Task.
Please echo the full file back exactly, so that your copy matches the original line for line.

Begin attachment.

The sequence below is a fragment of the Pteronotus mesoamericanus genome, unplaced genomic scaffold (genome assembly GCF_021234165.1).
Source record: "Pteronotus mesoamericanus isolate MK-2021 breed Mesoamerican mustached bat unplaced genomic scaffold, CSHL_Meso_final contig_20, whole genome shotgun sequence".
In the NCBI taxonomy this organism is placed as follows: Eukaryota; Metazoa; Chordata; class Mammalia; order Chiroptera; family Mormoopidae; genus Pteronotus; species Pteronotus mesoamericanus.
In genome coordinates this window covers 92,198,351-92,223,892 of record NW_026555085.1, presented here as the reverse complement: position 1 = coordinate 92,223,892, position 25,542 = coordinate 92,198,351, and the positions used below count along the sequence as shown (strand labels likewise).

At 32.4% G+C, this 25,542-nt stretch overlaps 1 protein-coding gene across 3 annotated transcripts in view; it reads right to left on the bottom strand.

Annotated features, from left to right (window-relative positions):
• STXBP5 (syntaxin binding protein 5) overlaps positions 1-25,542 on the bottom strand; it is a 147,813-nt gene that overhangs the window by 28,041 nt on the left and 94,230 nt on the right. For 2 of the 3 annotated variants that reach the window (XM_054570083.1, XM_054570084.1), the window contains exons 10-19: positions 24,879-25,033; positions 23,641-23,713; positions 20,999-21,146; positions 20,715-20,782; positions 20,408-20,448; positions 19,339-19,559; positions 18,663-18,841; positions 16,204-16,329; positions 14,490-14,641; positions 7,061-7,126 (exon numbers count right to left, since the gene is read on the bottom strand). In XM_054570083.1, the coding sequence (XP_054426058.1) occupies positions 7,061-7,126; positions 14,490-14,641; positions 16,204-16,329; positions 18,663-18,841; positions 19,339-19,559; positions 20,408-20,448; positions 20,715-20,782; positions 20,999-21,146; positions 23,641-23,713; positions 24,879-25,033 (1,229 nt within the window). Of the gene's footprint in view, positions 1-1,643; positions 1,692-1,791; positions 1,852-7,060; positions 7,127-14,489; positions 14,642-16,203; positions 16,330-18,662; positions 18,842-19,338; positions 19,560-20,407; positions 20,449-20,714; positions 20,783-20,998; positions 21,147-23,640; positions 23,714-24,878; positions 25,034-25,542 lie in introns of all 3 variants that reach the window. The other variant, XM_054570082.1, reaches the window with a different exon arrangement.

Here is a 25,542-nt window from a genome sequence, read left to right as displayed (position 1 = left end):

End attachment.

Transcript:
The sequence below is a fragment of the Pteronotus mesoamericanus genome, unplaced genomic scaffold (genome assembly GCF_021234165.1).
Source record: "Pteronotus mesoamericanus isolate MK-2021 breed Mesoamerican mustached bat unplaced genomic scaffold, CSHL_Meso_final contig_20, whole genome shotgun sequence".
In the NCBI taxonomy this organism is placed as follows: Eukaryota; Metazoa; Chordata; class Mammalia; order Chiroptera; family Mormoopidae; genus Pteronotus; species Pteronotus mesoamericanus.
In genome coordinates this window covers 92,198,351-92,223,892 of record NW_026555085.1, presented here as the reverse complement: position 1 = coordinate 92,223,892, position 25,542 = coordinate 92,198,351, and the positions used below count along the sequence as shown (strand labels likewise).

At 32.4% G+C, this 25,542-nt stretch overlaps 1 protein-coding gene across 3 annotated transcripts in view; it reads right to left on the bottom strand.

Annotated features, from left to right (window-relative positions):
• STXBP5 (syntaxin binding protein 5) overlaps positions 1-25,542 on the bottom strand; it is a 147,813-nt gene that overhangs the window by 28,041 nt on the left and 94,230 nt on the right. For 2 of the 3 annotated variants that reach the window (XM_054570083.1, XM_054570084.1), the window contains exons 10-19: positions 24,879-25,033; positions 23,641-23,713; positions 20,999-21,146; positions 20,715-20,782; positions 20,408-20,448; positions 19,339-19,559; positions 18,663-18,841; positions 16,204-16,329; positions 14,490-14,641; positions 7,061-7,126 (exon numbers count right to left, since the gene is read on the bottom strand). In XM_054570083.1, the coding sequence (XP_054426058.1) occupies positions 7,061-7,126; positions 14,490-14,641; positions 16,204-16,329; positions 18,663-18,841; positions 19,339-19,559; positions 20,408-20,448; positions 20,715-20,782; positions 20,999-21,146; positions 23,641-23,713; positions 24,879-25,033 (1,229 nt within the window). Of the gene's footprint in view, positions 1-1,643; positions 1,692-1,791; positions 1,852-7,060; positions 7,127-14,489; positions 14,642-16,203; positions 16,330-18,662; positions 18,842-19,338; positions 19,560-20,407; positions 20,449-20,714; positions 20,783-20,998; positions 21,147-23,640; positions 23,714-24,878; positions 25,034-25,542 lie in introns of all 3 variants that reach the window. The other variant, XM_054570082.1, reaches the window with a different exon arrangement.

Here is a 25,542-nt window from a genome sequence, read left to right as displayed (position 1 = left end):